Good; that’s exactly what I was hoping for – a loud standing ovation. The New York Times reports that’s what Charlie got.
Two members of Charlie Hebdo, the French satirical magazine, took the stage to a thundering standing ovation at PEN American Center’s literary gala on Tuesday night, capping a 10-day debate over free speech, blasphemy and Islamophobia that started in the cozy heart of the New York literary world and spread to social media and op-ed pages worldwide.
Good. I was afraid the misinformed and self-righteous protesters would make enough of a dent that the reception would be shamingly, painfully tepid, which would have been dreadful.
Accepting PEN’s award for “freedom of expression courage,” the magazine’s top editor, Gérard Biard, summed up the publication’s belief in the unfettered right to mock all religions, ideas and belief systems, and leveled a riposte at the Muslim extremists whose attack on Charlie Hebdo in January left 12 people dead.
“Being shocked is part of democratic debate,” said Mr. Biard, who accepted the award with the magazine’s film critic, Jean-Baptiste Thoret. “Being shot is not.”
Being threatened with being shot is also not.
Outside the museum, about two dozen police officers, some heavily armed, stood on the sidewalks as guests filed in — a reminder not only of the attacks on Charlie Hebdo, but also the assault on Sunday against a Prophet Muhammad cartoon contest in Texas. A lone protester held a handwritten sign: “Free speech does not deserve death/Abusive speech does not deserve an award.”
Opposing viewpoints were harder to find inside the gala, where some 800 guests mingled with celebrities like Glenn Close, who presented a lifetime achievement prize to the playwright Tom Stoppard.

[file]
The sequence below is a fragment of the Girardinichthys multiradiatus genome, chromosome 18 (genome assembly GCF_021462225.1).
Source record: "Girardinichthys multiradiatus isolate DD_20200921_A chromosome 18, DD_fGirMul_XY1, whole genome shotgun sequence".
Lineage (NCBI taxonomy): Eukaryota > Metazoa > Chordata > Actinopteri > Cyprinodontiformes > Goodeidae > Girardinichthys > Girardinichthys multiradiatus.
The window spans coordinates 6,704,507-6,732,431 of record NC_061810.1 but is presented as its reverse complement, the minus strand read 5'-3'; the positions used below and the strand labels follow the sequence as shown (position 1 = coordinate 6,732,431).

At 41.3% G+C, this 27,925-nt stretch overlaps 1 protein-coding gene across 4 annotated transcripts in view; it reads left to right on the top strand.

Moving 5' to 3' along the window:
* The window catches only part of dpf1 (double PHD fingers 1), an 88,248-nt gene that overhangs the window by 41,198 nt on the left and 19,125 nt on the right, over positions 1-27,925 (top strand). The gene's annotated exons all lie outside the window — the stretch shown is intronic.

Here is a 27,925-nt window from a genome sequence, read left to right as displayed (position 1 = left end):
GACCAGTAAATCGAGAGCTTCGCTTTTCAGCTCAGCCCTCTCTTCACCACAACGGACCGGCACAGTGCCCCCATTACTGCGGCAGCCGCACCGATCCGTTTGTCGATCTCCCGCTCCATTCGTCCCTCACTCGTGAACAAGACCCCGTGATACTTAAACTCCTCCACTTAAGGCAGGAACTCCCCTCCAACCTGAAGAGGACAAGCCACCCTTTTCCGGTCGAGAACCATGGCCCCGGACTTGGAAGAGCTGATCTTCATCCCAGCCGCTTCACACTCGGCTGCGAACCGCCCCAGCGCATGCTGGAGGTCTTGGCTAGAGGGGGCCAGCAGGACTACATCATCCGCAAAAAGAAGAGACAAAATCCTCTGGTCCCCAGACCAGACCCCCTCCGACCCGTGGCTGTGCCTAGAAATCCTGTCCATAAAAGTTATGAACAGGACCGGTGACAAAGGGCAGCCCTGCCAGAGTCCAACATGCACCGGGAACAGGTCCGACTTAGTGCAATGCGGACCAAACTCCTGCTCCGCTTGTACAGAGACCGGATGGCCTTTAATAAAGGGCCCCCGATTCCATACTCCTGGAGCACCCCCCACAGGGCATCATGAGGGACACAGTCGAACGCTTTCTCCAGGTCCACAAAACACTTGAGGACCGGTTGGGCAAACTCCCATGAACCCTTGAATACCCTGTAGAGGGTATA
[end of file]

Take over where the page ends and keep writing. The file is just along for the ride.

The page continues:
Salman Rushdie, who had slung some unpublishable insults at the protesters on Twitter, said the affair had been “damaging and divisive” but instructive.
Just the one “unpublishable” insult, I think; the one about pussies, which he later withdrew.
“In the last 10 days, the Anglophone world has been given enough information to understand that Charlie Hebdo is the exact opposite of the racist publication it has been said to be,” he said.
But has a single protester backed away or apologized? Not that I know of.
In a meeting with The New York Times’s editorial board on Thursday, Mr. Biard said that Charlie Hebdo attacked belief systems, including all religions, not groups. He cited the results of a study in the newspaper Le Monde indicating that only seven of roughly 500 Charlie Hebdo covers published from 2005 to 2015 primarily mocked Islam. “We’re not obsessed with Islam,” he said. “We’re dealing with politics, with other religions.”
The gala highlighted the magazine’s anti-racist history. The French-Congolese novelist Alain Mabanckou paid tribute to the magazine’s belief that “there were no taboos when it came to exercising free speech.” Dominique Sopo, the president of the French anti-bias group SOS Racisme, flew in from Paris for an unannounced visit.
“It is very important we do not kill those who died a second time by raising a polemic like this,” he said, referring to charges that the magazine was racist. “Remember that Charlie Hebdo stands for anti-hatred.”
It’s beautiful that he was there.
Et voilà: a tweet by Alain Mabanckou:
Alain Mabanckou @amabanckou 11 hours ago
Après le prix décerné à #CharlieHebdo à #NY. @SalmanRushdie au centre. @d_sopo, Pdt de SOS Racisme est venu de Paris.
Copains! Comrades, colleagues, allies. Standing O.